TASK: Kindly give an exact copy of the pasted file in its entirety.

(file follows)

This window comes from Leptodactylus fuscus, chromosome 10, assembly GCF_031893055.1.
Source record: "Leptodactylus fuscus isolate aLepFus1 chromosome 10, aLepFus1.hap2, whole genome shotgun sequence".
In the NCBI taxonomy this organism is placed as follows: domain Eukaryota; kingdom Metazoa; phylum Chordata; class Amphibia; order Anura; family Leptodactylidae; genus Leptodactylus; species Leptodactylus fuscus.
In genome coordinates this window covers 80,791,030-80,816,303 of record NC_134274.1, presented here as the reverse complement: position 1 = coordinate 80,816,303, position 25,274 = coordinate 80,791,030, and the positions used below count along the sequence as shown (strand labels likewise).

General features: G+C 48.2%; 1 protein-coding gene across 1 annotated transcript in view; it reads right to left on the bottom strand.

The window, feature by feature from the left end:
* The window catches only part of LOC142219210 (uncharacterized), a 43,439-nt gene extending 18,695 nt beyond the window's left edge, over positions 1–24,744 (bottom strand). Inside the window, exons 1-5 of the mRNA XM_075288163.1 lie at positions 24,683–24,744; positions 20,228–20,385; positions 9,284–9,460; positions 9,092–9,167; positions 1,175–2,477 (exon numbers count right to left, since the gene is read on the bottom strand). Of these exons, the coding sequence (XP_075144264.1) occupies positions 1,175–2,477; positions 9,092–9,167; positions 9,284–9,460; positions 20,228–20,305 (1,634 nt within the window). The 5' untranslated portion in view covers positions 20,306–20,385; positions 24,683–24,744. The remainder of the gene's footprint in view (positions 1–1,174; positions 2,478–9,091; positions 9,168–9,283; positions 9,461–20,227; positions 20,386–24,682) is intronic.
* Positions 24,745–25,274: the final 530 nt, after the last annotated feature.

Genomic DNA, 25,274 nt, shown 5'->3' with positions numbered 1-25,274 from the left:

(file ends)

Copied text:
This window comes from Leptodactylus fuscus, chromosome 10, assembly GCF_031893055.1.
Source record: "Leptodactylus fuscus isolate aLepFus1 chromosome 10, aLepFus1.hap2, whole genome shotgun sequence".
In the NCBI taxonomy this organism is placed as follows: domain Eukaryota; kingdom Metazoa; phylum Chordata; class Amphibia; order Anura; family Leptodactylidae; genus Leptodactylus; species Leptodactylus fuscus.
In genome coordinates this window covers 80,791,030-80,816,303 of record NC_134274.1, presented here as the reverse complement: position 1 = coordinate 80,816,303, position 25,274 = coordinate 80,791,030, and the positions used below count along the sequence as shown (strand labels likewise).

General features: G+C 48.2%; 1 protein-coding gene across 1 annotated transcript in view; it reads right to left on the bottom strand.

The window, feature by feature from the left end:
* The window catches only part of LOC142219210 (uncharacterized), a 43,439-nt gene extending 18,695 nt beyond the window's left edge, over positions 1–24,744 (bottom strand). Inside the window, exons 1-5 of the mRNA XM_075288163.1 lie at positions 24,683–24,744; positions 20,228–20,385; positions 9,284–9,460; positions 9,092–9,167; positions 1,175–2,477 (exon numbers count right to left, since the gene is read on the bottom strand). Of these exons, the coding sequence (XP_075144264.1) occupies positions 1,175–2,477; positions 9,092–9,167; positions 9,284–9,460; positions 20,228–20,305 (1,634 nt within the window). The 5' untranslated portion in view covers positions 20,306–20,385; positions 24,683–24,744. The remainder of the gene's footprint in view (positions 1–1,174; positions 2,478–9,091; positions 9,168–9,283; positions 9,461–20,227; positions 20,386–24,682) is intronic.
* Positions 24,745–25,274: the final 530 nt, after the last annotated feature.

Genomic DNA, 25,274 nt, shown 5'->3' with positions numbered 1-25,274 from the left: